Yesterday at the Cornell University Library’s Career Development Week, Chris Miller and I delivered an updated version of the Crash Course in Cloud Computing presentation that we gave at the Upstate New York Science Librarians Meeting last October. (Also updated were the supporting materials and my sardonic commentary.)
Beforehand, Chris and I were discussing how having more time for Q&A this go-round would probably lead to someone asking us if product X was an example of cloud computing, and the two of us disagreeing on the answer. Sure enough, it happened (ProQuest being the resource in question), and while we did not go ahead with our pre-arranged means of determining the correct response, it did lead to a pretty interesting discussion that I wanted to try to expand here.
So folks: is ProQuest an example of cloud computing? I said no, because its costs aren’t really dynamically scalable for the institutions who buy the licenses. Chris said it was, since it’s a resource that we could try to house on-site, but instead access remotely.
What do you think?
 Referred to hereafter as “CULCDW”. 
 In light of that acronym, I think I’ll just skip referring to it again. Great series of events, though.
It started with a presentation Chris Miller and I made at the Upstate New York Science Librarians Meeting on cloud computing, which ended up going rather well; you can check out the LibGuide Chris threw together as supporting materials here, if you’d like. (And my sardonic commentary on it here.) What’s really telling is that when I started writing this post I initially thought it had just been this past Monday, as opposed to two Mondays back. It’s really been that kind of Autumn, flying by like a reckless teenage driver and often feeling as dangerous. Or at least as heedless to its surroundings.
Seems like every day these last couple weeks has left my brain fried, unable to accept further input or produce further results; staggering home to dinner and maybe a touch of WoW seemed within my capabilities, but only barely. That being said, there’ll be something besides a level 76 rogue to show for my efforts before too long, some of which I’ll even be able to post about shortly. I’m shallow enough that the possibility of displaying the fruits of my labor makes the labor easier to endure.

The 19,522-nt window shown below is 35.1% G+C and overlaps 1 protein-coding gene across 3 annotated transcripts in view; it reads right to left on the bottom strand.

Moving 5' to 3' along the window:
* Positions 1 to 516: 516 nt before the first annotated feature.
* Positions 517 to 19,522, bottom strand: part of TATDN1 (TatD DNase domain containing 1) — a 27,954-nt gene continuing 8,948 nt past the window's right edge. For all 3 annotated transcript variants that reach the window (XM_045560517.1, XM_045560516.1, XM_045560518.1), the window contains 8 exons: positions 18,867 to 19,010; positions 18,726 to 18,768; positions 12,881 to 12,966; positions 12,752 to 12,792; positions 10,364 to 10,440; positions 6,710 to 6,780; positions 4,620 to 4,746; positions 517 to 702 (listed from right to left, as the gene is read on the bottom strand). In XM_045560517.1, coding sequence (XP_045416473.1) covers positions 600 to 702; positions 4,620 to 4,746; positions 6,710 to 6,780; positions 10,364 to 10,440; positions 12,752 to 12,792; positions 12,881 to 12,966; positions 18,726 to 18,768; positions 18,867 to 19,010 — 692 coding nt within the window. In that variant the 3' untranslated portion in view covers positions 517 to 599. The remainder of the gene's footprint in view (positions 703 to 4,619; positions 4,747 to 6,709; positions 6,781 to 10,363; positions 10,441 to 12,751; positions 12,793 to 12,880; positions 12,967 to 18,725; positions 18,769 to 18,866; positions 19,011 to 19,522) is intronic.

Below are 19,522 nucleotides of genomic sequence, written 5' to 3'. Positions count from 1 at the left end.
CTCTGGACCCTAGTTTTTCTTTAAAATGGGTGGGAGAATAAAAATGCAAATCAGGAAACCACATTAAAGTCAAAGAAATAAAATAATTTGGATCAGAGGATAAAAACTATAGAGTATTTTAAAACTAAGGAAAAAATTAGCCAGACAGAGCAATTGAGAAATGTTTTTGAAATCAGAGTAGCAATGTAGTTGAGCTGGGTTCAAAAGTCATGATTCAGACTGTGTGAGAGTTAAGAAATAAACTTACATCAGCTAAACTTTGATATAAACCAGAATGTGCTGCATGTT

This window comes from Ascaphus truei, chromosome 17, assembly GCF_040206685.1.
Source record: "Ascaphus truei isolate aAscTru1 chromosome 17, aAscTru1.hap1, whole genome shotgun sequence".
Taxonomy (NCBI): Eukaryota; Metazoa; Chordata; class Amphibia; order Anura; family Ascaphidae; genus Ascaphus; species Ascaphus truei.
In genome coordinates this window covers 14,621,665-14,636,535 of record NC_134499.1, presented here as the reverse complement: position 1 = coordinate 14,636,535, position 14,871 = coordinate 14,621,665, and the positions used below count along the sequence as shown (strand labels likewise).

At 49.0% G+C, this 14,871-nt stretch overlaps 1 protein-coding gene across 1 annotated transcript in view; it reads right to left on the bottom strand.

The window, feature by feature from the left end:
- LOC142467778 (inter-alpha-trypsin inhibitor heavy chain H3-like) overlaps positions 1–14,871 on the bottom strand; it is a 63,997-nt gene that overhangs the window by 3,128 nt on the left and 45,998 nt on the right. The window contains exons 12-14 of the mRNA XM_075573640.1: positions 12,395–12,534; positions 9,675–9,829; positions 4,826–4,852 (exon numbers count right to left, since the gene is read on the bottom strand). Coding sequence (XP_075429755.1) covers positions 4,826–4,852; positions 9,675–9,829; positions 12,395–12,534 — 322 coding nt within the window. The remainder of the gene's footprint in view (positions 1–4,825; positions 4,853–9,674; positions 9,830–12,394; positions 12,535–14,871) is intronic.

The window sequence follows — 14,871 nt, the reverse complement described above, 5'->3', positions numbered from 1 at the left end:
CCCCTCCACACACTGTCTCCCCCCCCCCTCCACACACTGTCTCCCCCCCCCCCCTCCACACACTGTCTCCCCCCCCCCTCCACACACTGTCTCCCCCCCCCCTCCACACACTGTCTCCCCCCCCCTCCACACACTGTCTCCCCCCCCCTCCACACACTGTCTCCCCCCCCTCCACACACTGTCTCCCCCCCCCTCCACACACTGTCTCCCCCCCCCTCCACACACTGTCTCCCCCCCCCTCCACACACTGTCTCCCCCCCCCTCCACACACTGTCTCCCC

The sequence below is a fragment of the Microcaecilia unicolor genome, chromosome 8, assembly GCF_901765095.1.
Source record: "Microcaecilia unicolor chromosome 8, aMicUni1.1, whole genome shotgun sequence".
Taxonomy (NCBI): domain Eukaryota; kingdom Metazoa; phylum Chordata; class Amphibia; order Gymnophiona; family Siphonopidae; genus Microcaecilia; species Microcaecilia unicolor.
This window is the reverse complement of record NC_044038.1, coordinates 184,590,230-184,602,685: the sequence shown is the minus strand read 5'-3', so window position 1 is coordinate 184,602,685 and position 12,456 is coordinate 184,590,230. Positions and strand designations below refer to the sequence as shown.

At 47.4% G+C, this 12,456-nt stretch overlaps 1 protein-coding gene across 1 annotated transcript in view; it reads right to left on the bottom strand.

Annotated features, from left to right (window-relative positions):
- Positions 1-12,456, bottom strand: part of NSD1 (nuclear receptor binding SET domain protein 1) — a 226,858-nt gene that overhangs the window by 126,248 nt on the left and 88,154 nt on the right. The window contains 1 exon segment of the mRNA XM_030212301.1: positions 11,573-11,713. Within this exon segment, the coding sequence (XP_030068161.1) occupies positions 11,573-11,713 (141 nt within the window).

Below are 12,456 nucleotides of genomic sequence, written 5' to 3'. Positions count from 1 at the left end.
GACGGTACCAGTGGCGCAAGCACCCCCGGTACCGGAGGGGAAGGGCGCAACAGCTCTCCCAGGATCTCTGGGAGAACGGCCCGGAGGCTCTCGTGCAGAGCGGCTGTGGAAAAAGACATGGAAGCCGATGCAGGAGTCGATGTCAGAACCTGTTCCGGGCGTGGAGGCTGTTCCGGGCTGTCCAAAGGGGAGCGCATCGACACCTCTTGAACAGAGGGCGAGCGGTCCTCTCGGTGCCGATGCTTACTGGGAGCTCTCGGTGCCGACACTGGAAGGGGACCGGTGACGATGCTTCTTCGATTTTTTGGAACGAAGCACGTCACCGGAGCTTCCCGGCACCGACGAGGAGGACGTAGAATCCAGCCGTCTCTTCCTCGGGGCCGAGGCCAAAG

And of course, this fortnight included Halloween, for which I finally provided some context to an oft-used icon by dressing up as Doc Gnosis: hero, pulp adventurer, and man of science.
This made me happy in a way which only confirms my earlier statement about shallowness. Sadly, my idea of using NaNoWriMo to write a longer tale involving the Good Doctor and the Raptormen of Venus has not materialized in any way. We’ll see if that changes, but considering how this week, fortnight, month, and season have been going, it does seem unlikely.
One of the most interesting sessions I attended at Computers in Libraries 2008 (and that’s a tough prize to take) was “What Do Users Really Do in Their Native Habitat?” Half of the presentation was by Pascal Lupien and Randy Oldham of the University of Guelph, and the other by John Law of ProQuest. Both halves described large-scale studies done to assess web resources’ usability for and impact on college students. It’s a subject near and dear to my heart, and I look forward to the full reports for use on projects like DigitalCommons@ILR and LibGuides.
As tempted as I am to summarize the results here, Jenica Rogers-Urbanek has already done a better job of it than I could. A lot of the data came as little surprise to the audience: the presenters from Guelph polled the audience about students’ use (academic and otherwise) of PDAs, chat applications, virtual worlds, etc., and the revealed stats matched the audience estimates quite well. But more surprising was that student respondents frequently noted that they wanted to use the library’s web sites because that was where the good information could be found, but were often rebuffed by usability issues. The students knew that Google and Wikipedia and so forth weren’t the best places to research, and they knew that the library had the information needed… but they found themselves frustrated by the interfaces standing between them and that information.
Law (who has, let us be frank, an awesome name) also found users who wanted the library’s information but found it difficult to get to. His study further indicated that many of these students were sold on using library sites by the outreach efforts of librarians. Once students became aware of a resource, either through their instructor or a visit from a librarian, they wanted to use it.
I found these presentations so useful that they went into the literature review for the Assessment Plan I handed in for LibGuides the day I got back from the conference. (An assignment written almost entirely in hotel rooms and airports, which was a first for me. Probably not a last, sadly.) This is great stuff, and honestly the kind of studies that need to be done if we really want to understand how all these electronic resources we buy and build and link to actually get used. Which is, I think, supposed to be the point.